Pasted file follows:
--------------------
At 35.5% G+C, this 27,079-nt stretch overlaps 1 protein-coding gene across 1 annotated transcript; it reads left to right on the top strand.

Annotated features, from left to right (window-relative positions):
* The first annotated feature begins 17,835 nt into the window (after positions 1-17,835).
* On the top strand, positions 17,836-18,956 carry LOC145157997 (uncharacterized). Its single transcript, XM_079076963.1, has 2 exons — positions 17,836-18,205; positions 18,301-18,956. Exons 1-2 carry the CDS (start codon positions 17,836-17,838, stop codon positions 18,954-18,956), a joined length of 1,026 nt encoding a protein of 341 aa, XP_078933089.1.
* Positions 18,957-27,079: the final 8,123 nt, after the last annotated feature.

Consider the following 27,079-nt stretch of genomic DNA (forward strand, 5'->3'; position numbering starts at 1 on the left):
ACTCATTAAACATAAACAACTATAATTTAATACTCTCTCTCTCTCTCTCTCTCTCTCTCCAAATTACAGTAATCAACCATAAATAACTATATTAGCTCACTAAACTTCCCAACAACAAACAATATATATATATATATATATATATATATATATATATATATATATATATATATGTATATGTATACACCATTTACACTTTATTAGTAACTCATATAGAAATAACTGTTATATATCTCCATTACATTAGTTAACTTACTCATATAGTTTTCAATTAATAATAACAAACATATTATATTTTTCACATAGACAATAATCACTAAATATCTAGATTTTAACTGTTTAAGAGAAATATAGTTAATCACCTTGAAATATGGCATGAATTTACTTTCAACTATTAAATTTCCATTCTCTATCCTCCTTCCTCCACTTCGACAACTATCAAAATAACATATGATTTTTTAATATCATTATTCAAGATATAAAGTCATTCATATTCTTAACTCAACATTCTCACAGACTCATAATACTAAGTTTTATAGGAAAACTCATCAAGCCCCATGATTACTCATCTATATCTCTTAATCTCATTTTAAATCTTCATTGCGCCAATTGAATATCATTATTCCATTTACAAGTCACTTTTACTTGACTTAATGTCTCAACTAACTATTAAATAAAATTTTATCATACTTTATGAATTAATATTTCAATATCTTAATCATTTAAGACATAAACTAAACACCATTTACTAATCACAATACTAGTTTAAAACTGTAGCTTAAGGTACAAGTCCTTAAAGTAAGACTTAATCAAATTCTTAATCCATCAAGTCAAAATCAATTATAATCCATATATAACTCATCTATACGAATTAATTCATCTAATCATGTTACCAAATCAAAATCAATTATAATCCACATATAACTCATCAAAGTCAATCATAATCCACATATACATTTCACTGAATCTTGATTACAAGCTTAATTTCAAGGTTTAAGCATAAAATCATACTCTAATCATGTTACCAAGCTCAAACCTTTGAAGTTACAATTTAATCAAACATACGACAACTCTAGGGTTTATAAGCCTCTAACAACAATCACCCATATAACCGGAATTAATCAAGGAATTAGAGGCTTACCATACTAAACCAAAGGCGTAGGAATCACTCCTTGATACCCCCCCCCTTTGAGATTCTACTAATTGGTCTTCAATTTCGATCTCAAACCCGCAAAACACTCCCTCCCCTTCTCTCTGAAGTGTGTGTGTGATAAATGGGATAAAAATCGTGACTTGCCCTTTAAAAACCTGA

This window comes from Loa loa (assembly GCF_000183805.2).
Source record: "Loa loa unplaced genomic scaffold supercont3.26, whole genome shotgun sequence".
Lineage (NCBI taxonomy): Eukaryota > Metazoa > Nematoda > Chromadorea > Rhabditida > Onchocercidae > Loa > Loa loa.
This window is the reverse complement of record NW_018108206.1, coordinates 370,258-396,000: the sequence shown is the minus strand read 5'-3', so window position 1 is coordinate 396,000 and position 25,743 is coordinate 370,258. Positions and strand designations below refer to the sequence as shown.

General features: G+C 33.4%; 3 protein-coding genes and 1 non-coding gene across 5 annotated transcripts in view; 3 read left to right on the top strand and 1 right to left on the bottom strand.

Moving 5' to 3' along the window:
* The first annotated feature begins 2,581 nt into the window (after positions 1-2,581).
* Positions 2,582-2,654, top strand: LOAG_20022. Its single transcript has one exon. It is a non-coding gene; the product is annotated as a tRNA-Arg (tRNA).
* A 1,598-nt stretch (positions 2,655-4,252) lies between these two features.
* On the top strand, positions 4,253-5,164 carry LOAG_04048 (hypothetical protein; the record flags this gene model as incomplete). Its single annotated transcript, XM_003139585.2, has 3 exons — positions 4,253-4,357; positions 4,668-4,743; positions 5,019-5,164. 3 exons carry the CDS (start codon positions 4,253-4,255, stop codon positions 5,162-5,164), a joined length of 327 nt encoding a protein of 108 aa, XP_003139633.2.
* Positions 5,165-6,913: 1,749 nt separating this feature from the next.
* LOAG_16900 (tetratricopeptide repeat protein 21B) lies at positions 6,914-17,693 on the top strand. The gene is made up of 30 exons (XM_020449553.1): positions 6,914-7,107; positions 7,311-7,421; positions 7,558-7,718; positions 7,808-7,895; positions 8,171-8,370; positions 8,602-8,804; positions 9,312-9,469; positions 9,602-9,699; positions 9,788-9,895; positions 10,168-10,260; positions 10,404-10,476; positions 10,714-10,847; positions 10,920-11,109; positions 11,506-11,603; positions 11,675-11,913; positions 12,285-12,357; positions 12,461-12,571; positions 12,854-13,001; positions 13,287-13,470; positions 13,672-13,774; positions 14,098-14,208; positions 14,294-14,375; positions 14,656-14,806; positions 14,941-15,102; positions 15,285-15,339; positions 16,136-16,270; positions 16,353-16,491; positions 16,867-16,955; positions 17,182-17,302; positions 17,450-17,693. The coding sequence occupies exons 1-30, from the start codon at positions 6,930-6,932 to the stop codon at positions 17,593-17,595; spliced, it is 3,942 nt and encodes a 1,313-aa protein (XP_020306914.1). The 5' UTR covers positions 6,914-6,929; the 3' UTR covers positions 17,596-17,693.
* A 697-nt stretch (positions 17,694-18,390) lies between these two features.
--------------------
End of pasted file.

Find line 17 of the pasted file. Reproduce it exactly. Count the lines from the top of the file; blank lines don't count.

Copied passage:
* On the top strand, positions 4,253-5,164 carry LOAG_04048 (hypothetical protein; the record flags this gene model as incomplete). Its single annotated transcript, XM_003139585.2, has 3 exons — positions 4,253-4,357; positions 4,668-4,743; positions 5,019-5,164. 3 exons carry the CDS (start codon positions 4,253-4,255, stop codon positions 5,162-5,164), a joined length of 327 nt encoding a protein of 108 aa, XP_003139633.2.